Improving product value through quality documentation

PRESS RELEASE dated 2003-05-12

British businesses are losing money hand over fist due to poorly written product documentation such as user guides, manuals and online help systems.

Business case studies from the USA have proven the value of clear and concise communication with one company saving an average of 53% on its health and safety budget following the production of new training manuals. The same company achieved a reduction in time loss of between 9% and 15%.

"The value of having well written documentation cannot be overstated. The cost to British business overall must be enormous when the figures from the USA are considered. This must mean that British businesses are losing thousands if not millions of pounds each year simply because they do not have documentation that employees, suppliers and customers can easily understand," says Dr Mike Unwalla of Sheffield based TechScribe and member of the Institute of Scientific and Technical Communicators (

"Effective communication is critical to all aspects of business success. If businesses are to gain or maintain a competitive edge in a world of shrinking profit margins then they cannot afford to waste time, resources and money on communication that does not work," says Stuart Green, President of Sheffield Chamber of Commerce (

Businesses often make the mistake of having product designers or technicians write the documentation or training manual for the product or system they have devised. The result of this can be highly paid engineers or technicians spending an inordinate amount of project time on documentation. "Designers, technicians and developers are hired for their specific abilities and skills. It is highly unlikely that their writing ability was considered during the recruitment process; it's rather like buying a cat and expecting it to bark!" says Dr Unwalla.

Most businesses never have the time or specialist resources to put together essential documents and end up relying on inappropriate 'resident experts' to draft documentation. Much as the endeavour of non-specialist employees is to be praised more often than not this turns out to be a waste of time and money. What's more, if the resident expert leaves the company is left with a large information gap, which can put the company in a hazardous position. Poorly written and produced documentation such as user guides, help and reference manuals will fail in its purpose no matter how good the product it is intended to support.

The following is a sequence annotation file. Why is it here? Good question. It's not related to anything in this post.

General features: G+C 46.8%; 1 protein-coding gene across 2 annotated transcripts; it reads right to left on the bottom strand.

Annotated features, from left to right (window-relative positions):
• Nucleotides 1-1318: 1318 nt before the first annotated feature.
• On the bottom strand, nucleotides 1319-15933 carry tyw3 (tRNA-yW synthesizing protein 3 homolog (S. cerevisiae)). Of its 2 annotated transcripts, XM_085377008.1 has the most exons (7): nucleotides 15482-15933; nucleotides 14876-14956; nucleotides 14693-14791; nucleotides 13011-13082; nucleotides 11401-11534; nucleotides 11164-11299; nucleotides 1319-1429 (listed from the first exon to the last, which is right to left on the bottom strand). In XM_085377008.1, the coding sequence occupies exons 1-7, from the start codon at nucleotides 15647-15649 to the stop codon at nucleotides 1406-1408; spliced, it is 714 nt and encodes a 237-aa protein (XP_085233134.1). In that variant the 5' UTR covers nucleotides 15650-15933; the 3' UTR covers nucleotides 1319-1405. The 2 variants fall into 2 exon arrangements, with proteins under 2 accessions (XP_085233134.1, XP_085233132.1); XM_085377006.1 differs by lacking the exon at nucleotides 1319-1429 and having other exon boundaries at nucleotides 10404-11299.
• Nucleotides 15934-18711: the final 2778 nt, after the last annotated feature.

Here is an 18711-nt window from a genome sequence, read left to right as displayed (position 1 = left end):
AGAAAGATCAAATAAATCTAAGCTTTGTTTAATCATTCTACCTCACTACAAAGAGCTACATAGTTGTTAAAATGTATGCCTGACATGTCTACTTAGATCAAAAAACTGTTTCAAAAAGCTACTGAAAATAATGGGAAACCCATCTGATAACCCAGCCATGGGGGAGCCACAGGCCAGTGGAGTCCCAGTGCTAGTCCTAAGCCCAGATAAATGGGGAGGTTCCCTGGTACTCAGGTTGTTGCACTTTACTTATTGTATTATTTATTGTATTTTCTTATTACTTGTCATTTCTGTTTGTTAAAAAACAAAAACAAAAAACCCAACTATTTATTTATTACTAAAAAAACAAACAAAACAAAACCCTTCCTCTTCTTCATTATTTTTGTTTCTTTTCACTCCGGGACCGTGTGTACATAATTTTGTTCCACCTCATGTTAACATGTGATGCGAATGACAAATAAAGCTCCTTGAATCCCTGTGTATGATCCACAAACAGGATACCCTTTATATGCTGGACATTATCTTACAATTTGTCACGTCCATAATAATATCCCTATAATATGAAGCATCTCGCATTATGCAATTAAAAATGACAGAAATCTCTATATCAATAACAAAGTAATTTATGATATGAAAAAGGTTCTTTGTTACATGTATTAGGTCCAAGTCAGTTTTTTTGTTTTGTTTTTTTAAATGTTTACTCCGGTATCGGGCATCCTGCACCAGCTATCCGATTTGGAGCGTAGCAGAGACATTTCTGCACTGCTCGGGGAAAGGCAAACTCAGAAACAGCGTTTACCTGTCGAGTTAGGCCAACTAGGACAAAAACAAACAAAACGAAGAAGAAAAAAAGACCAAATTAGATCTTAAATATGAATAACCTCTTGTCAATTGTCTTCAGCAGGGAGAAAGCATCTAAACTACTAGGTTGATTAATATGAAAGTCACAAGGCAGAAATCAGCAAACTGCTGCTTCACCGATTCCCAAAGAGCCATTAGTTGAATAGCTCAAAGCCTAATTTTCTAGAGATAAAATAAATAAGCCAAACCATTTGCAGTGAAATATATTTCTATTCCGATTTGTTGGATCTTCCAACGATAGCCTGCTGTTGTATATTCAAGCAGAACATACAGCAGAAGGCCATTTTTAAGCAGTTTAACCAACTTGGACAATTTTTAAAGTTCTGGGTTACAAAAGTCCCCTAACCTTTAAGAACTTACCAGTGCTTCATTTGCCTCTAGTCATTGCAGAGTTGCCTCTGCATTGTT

Problems with inadequately written documentation are not confined to paper-based guides. The permeation of ICT into the workplace has seen a growth in companies using software packages often accompanied by online user manuals.

"The problem is that software developers tend not to have the writing skills needed to bring a guide or product manual to life which can result in users ignoring the guide or manuals and accessing premium rate telephone support systems. In 1997 Microsoft estimated the cost of a single phone call to a help desk to be $20; try to imagine the cost to a business today of a badly produced online help or user guide or the damage it can do to that business's reputation if the user guide accompanying the product cannot be understood by the customer!" says Dr Unwalla.


Notes for editors

Dr Mike Unwalla is working with documentation experts from around the world to draft a new user guide and on-screen help standard called Guidelines for the design and preparation of user documentation for application software (ISO/IEC 18019). During the drafting process, over 1000 comments were reviewed, and responses provided. The end product will be an International Standard that will provide current best practice to documentation producers across the globe.

TechScribe is becoming globally recognised as a source of authoritative information about technical writing. Technical Communication students at Central Queensland University in Australia are recommended to read a section of the TechScribe website as part of their studies.

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